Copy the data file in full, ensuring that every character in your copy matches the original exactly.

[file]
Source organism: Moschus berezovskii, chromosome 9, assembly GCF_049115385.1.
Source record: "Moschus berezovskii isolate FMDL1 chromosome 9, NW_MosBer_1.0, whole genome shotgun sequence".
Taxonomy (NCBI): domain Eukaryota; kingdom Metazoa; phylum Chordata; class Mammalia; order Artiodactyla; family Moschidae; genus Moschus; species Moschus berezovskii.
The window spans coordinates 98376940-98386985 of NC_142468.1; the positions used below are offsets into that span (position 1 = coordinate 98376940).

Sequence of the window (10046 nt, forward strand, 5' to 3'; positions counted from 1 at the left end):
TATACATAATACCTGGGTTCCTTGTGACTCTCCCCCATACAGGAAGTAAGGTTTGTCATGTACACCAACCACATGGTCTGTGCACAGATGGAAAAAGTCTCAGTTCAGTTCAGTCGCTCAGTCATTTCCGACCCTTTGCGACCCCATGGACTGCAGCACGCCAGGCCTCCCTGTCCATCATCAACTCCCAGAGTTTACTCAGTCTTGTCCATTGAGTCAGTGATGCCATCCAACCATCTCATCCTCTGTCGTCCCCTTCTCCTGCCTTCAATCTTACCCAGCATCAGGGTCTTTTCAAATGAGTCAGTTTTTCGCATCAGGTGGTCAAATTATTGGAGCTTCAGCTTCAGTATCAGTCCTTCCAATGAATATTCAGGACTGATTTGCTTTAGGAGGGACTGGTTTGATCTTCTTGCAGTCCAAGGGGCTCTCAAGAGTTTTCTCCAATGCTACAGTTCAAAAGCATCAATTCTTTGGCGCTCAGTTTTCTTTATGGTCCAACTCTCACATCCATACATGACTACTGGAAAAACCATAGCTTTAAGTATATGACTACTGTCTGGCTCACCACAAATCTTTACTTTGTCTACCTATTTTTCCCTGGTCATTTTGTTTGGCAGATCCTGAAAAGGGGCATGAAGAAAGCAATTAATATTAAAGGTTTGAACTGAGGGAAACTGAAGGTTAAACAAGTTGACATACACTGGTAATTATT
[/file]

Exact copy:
Source organism: Moschus berezovskii, chromosome 9, assembly GCF_049115385.1.
Source record: "Moschus berezovskii isolate FMDL1 chromosome 9, NW_MosBer_1.0, whole genome shotgun sequence".
Taxonomy (NCBI): domain Eukaryota; kingdom Metazoa; phylum Chordata; class Mammalia; order Artiodactyla; family Moschidae; genus Moschus; species Moschus berezovskii.
The window spans coordinates 98376940-98386985 of NC_142468.1; the positions used below are offsets into that span (position 1 = coordinate 98376940).

Sequence of the window (10046 nt, forward strand, 5' to 3'; positions counted from 1 at the left end):
TATACATAATACCTGGGTTCCTTGTGACTCTCCCCCATACAGGAAGTAAGGTTTGTCATGTACACCAACCACATGGTCTGTGCACAGATGGAAAAAGTCTCAGTTCAGTTCAGTCGCTCAGTCATTTCCGACCCTTTGCGACCCCATGGACTGCAGCACGCCAGGCCTCCCTGTCCATCATCAACTCCCAGAGTTTACTCAGTCTTGTCCATTGAGTCAGTGATGCCATCCAACCATCTCATCCTCTGTCGTCCCCTTCTCCTGCCTTCAATCTTACCCAGCATCAGGGTCTTTTCAAATGAGTCAGTTTTTCGCATCAGGTGGTCAAATTATTGGAGCTTCAGCTTCAGTATCAGTCCTTCCAATGAATATTCAGGACTGATTTGCTTTAGGAGGGACTGGTTTGATCTTCTTGCAGTCCAAGGGGCTCTCAAGAGTTTTCTCCAATGCTACAGTTCAAAAGCATCAATTCTTTGGCGCTCAGTTTTCTTTATGGTCCAACTCTCACATCCATACATGACTACTGGAAAAACCATAGCTTTAAGTATATGACTACTGTCTGGCTCACCACAAATCTTTACTTTGTCTACCTATTTTTCCCTGGTCATTTTGTTTGGCAGATCCTGAAAAGGGGCATGAAGAAAGCAATTAATATTAAAGGTTTGAACTGAGGGAAACTGAAGGTTAAACAAGTTGACATACACTGGTAATTATT